Secrets of the Flesh.
Sidonie-Gabrielle Colette was the twentieth century's first modern woman. She arrived in the salons of Paris around 1900 as the provincial child bride of a notorious rake and brilliant literary impresario, Willy, who signed her first novels - the 'Claudines' - and claimed them as his own. They invented the erotically reckless teenage girl as we know her, becoming the greatest French bestsellers of their, and probably all, time.
When this tumultuous marriage ended, Colette went off with a high-born woman lover, the virile Marquise de Belboeuf, embarked on a flamboyant stage career and became a celebrity of the lesbian demimonde. While building a reputation for hugely popular fiction, drama, memoir, criticism and scandal, Colette deserted Lesbos to marry Baron Henry de Jouvenel, one of Paris's most influential (and sexually charismatic) political journalists.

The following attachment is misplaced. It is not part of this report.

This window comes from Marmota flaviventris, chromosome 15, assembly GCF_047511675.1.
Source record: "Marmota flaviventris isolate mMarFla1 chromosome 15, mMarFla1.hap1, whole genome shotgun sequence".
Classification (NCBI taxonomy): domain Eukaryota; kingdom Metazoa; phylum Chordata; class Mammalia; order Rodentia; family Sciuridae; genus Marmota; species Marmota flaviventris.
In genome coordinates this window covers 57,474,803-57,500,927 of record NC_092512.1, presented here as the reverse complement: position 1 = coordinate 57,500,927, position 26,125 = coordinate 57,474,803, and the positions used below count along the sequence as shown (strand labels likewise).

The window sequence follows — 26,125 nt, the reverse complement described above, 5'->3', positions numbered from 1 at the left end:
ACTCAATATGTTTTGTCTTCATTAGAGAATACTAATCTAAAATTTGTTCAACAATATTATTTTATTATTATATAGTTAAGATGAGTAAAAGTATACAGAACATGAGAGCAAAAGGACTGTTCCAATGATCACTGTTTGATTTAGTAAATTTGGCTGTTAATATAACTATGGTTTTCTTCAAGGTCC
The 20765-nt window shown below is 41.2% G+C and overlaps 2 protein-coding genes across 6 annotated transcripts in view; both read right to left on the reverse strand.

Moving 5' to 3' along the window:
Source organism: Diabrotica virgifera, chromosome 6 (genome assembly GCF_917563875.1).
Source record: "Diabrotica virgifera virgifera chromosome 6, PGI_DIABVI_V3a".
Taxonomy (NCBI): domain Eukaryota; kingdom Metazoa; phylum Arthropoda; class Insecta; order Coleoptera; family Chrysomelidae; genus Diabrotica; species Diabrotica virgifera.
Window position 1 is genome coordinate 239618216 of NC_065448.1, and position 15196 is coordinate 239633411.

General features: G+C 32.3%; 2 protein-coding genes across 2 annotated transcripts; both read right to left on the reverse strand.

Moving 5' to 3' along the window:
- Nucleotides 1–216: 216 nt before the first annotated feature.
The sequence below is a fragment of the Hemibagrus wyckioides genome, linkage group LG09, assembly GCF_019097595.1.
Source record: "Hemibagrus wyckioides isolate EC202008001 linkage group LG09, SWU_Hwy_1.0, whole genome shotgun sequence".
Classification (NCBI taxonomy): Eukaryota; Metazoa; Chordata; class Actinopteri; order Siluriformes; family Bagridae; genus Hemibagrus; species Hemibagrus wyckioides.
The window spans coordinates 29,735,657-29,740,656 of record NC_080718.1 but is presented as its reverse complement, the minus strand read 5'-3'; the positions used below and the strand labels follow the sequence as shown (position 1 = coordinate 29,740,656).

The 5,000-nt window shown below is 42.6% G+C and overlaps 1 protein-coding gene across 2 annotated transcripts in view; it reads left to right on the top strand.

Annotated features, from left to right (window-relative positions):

She was the first woman to report from the front lines of World War I, she edited the literary pages of a major daily, and at forty, had her only (much neglected) child. A 1935 readers' poll named Colette the greatest living master of French prose.
Colette was a paradox of ferocity and seductiveness, of impure appetites and Olympian vitality, of sexual dissidence and social conservatism. Her art was never more pristine than in her last, anguished years, when she charmed the world with 'Gigi'.
- Publication Date:
- 01 / 01 / 2000
- 161 x 236mm